James Edward Gray II wrote:
> On Dec 3, 2006, at 12:04 AM, Joel VanderWerf wrote:
> 
>> James Edward Gray II wrote:
>>> On Dec 2, 2006, at 7:27 PM, Joel VanderWerf wrote:
>>>> module Foo
>>>>    class Bar
>>>>       def self.new(arg)
>>>>          return super() if self != Foo::Bar
>>> I don't believe that line does what you intend.  Try using your code 
>>> with something like:
>>> fb = Foo::Baz.new('baz') # => #<Foo::Baz:0x1e2ea0>
>>
>> It's a little funny to say "baz" twice, is your point?
> 
> No.  My point was that the original code forces the call to be made on 
> Foo::bar by returning nil otherwise.  Your code created the object.

Ah, I see. You are interpreting this line in the original code:

module Foo
    class Bar
       def initialize(arg)
          return if self.class != Foo::Bar   # <--- here

as a way of preventing direct instantiation of subclasses (it doesn't 
actually do that, but maybe that's what was intended). If that was the 
OP's intent, then I suggest adding protected declarations to what I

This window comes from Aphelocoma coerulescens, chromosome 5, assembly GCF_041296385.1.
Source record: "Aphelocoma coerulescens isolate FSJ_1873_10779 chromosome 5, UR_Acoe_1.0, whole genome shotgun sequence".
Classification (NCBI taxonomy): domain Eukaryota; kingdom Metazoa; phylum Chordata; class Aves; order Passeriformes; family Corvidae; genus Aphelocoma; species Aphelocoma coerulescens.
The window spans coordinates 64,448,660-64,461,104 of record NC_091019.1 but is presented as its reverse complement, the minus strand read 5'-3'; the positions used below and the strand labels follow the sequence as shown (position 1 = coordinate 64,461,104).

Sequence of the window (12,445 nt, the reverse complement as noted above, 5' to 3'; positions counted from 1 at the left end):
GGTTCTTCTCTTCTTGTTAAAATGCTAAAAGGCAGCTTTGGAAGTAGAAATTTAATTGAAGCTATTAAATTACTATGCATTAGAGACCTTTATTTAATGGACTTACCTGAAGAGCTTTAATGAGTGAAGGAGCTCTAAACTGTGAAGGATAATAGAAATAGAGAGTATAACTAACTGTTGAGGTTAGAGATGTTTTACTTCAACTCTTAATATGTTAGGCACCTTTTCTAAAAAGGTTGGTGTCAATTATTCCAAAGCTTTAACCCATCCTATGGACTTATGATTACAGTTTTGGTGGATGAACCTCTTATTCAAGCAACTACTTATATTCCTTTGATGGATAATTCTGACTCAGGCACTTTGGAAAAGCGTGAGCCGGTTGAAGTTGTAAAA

posted before--see below.

The line

          return super() if self != Foo::Bar

is necessary so that when Bar.new sees the "baz" case and calls Baz.new, 
which is implemented not in Baz but back up in Bar, the call can be 
handled by Object.new, which will create a Baz instance and call 
#initialize on it.

Does that make sense?

Here's the modified code:

   module Foo
      class Bar
         def self.new(arg)
            return super() if self != Foo::Bar
            case arg.downcase
               when 'baz'
                  return Baz.new(arg)
               when 'zap'
                  return Zap.new(arg)
            end
         end
      end

      class Baz < Bar
         class << self; protected :new; end
      end

      class Zap < Bar
         class << self; protected :new; end
      end
   end

   fb = Foo::Bar.new('baz')
   p fb # ==> #<Foo::Baz:0xb7d66c3c>

   Foo::Baz.new("baz")  # fails

-- 
       vjoel : Joel VanderWerf : path berkeley edu : 510 665 3407